To be successful in such approaches, Patrik said, it’s sometimes important to store a pointer to data (not the data itself): the DNS infrastructure for any given zone is likely administered separately from the dependent application using it to make data available, and sometimes the referenced data is larger than would reasonably be stored in a DNS record. It’s important to align administrative responsibility and data characteristics to be consistent with the DNS’s own architecture and expectations.
Lars-Johan emphasized the same point, saying that even though the DNS can hold a lot of data across its namespace, hierarchy is important. For example, caching is important for keeping stress off higher levels. If you’re going to use the DNS to store some application data, it is imperative to ensure that your applications’ data needs—and data reference needs—fit into the DNS model.
Panellists also discussed the importance of considering operational realities in order to ensure successful protocol extensions. Sometimes, designs that make perfect sense mathematically turn out to be operationally unsupportable. A case in point involved DNS bit string labels (RFC 2673), which worked well in theory but were too complex to consider deploying extensively in operational practice. That case underscores the need to design, conduct test deployments, and consider operational realities before committing to full-scale standardization and deployment. The ability to step back and reevaluate is an important part of overall successful protocol development and evolution.
The DNSSEC History Project
Along those lines, the signing of the DNS root also inspired an effort to take a step back and consider the long history of DNSSEC itself. Steve Crocker observed that the history of DNSSEC has been a very long arc, featuring work by a great number of people; false starts; facing technical, operational, and political challenges; and enduring a long hard march to success.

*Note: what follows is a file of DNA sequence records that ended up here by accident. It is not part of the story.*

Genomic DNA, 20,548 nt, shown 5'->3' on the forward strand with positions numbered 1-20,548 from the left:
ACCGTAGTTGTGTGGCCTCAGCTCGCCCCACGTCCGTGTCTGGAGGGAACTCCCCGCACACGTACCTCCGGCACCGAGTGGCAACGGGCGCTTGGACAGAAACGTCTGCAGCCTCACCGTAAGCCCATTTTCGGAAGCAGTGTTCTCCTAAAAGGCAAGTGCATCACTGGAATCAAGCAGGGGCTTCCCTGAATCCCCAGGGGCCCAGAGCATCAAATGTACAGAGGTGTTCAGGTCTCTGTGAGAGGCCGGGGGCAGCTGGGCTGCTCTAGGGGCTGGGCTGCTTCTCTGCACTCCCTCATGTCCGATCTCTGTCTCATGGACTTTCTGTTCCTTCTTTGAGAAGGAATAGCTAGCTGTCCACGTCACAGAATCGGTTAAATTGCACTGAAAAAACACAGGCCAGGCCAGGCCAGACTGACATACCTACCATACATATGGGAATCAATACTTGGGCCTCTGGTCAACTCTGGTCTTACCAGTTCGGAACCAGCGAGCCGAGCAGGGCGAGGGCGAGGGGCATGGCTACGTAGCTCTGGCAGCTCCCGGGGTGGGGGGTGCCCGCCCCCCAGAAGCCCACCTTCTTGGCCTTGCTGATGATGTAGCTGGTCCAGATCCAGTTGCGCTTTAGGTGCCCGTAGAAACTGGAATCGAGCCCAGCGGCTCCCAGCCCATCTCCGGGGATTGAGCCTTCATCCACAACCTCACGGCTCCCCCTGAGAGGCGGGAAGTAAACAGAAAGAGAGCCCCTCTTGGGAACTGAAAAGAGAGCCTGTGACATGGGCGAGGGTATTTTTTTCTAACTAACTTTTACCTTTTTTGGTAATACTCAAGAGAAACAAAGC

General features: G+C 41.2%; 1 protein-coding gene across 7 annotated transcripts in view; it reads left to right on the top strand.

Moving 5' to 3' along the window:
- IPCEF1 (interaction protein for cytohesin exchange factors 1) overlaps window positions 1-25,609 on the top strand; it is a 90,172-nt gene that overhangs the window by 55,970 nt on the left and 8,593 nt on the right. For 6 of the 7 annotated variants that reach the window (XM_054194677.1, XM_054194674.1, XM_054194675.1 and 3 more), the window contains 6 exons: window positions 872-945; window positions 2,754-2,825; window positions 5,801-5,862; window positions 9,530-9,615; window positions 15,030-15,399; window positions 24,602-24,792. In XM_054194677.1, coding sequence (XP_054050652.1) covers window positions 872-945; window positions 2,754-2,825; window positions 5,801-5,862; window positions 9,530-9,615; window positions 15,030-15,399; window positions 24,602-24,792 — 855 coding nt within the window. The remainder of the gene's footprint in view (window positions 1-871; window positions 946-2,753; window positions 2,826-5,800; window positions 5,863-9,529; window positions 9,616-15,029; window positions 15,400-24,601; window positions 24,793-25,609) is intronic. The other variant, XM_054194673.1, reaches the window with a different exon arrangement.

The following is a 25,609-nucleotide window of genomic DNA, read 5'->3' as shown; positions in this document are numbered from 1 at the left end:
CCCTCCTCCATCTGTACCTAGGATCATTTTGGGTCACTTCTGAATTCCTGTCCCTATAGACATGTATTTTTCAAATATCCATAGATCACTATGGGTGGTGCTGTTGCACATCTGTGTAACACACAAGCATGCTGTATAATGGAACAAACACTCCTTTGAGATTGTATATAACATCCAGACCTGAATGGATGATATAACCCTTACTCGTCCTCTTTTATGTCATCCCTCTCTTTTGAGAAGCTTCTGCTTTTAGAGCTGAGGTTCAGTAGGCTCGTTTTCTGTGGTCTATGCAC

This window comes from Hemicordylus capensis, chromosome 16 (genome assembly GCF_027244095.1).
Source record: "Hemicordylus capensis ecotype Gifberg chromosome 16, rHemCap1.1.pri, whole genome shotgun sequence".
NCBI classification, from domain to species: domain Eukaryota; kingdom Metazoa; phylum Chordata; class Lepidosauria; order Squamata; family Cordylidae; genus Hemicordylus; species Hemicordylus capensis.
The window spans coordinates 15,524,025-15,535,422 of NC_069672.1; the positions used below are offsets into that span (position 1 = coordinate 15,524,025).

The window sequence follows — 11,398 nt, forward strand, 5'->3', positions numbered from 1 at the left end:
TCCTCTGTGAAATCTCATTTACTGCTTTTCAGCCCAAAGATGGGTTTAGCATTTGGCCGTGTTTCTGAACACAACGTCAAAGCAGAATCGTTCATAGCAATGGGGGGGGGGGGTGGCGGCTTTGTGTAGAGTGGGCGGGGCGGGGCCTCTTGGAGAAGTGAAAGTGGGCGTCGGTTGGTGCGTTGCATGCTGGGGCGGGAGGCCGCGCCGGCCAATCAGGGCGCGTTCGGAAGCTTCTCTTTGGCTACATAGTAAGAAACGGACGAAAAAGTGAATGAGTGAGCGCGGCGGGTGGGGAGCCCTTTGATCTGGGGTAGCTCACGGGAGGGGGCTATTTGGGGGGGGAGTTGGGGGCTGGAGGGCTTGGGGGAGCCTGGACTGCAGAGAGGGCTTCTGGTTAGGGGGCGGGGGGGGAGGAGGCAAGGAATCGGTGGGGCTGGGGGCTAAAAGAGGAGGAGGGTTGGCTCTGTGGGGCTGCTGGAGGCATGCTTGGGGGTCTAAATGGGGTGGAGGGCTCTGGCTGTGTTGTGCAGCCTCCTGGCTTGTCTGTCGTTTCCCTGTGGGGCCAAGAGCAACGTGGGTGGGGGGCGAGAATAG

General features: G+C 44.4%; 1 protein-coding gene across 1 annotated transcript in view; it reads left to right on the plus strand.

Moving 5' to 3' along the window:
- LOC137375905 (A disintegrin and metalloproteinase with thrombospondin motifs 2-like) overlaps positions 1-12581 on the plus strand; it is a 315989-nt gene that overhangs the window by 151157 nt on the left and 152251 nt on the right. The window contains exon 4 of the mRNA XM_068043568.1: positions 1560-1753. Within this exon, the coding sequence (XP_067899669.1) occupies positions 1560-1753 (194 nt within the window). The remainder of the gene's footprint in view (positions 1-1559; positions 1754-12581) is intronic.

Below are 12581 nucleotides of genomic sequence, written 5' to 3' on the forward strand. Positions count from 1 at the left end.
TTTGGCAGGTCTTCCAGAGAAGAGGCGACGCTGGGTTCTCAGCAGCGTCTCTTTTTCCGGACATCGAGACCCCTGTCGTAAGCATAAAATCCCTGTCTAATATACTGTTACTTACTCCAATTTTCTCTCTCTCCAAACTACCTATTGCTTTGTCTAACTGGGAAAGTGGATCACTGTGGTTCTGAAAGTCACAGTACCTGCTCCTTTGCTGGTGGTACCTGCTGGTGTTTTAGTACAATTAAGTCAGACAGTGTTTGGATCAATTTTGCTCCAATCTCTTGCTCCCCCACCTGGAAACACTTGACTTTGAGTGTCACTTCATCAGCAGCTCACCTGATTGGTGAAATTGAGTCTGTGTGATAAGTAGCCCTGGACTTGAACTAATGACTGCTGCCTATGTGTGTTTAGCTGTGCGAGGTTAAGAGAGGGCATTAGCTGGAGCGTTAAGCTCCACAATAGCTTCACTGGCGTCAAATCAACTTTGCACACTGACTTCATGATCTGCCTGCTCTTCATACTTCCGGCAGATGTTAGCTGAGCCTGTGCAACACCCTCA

In July 2010, the DNSSEC History Project wiki was established (https://wiki.tools.isoc.org/DNSSEC_History_Project). The aim of the project is to collect information—in the forms of anecdotes, design documents, observations, and other contributions—from everyone who has material to share. Please do have a look at the wiki and contribute where you can.
Currently, some of the areas of observation are:
- Determination of the need: What drove the work?
- Technical design: What were the key design goals and how were they addressed? What were the alternatives?
- Government planning: R&D and policies
- Implementation and testing cycle: Bake-offs and other field events
- Public and policy-awareness events and activities
- Friction in deployment: Inertia, business cases
- Vendor view
The intention of the project is to collect as much raw material as possible, with a view to being able to abstract some coherent lessons learned. These will be important lessons for all protocol development, not just for the DNS or DNSSEC: many of the same hurdles are faced by other broad-scale technologies.
A Single Moment in a Long History
The champagne at the administrative plenary may have been but a single moment, but it was a good vantage point from which to consider the past as it illuminates the future for the DNS in general and DNSSEC in particular.
This article was posted on 31 January 2011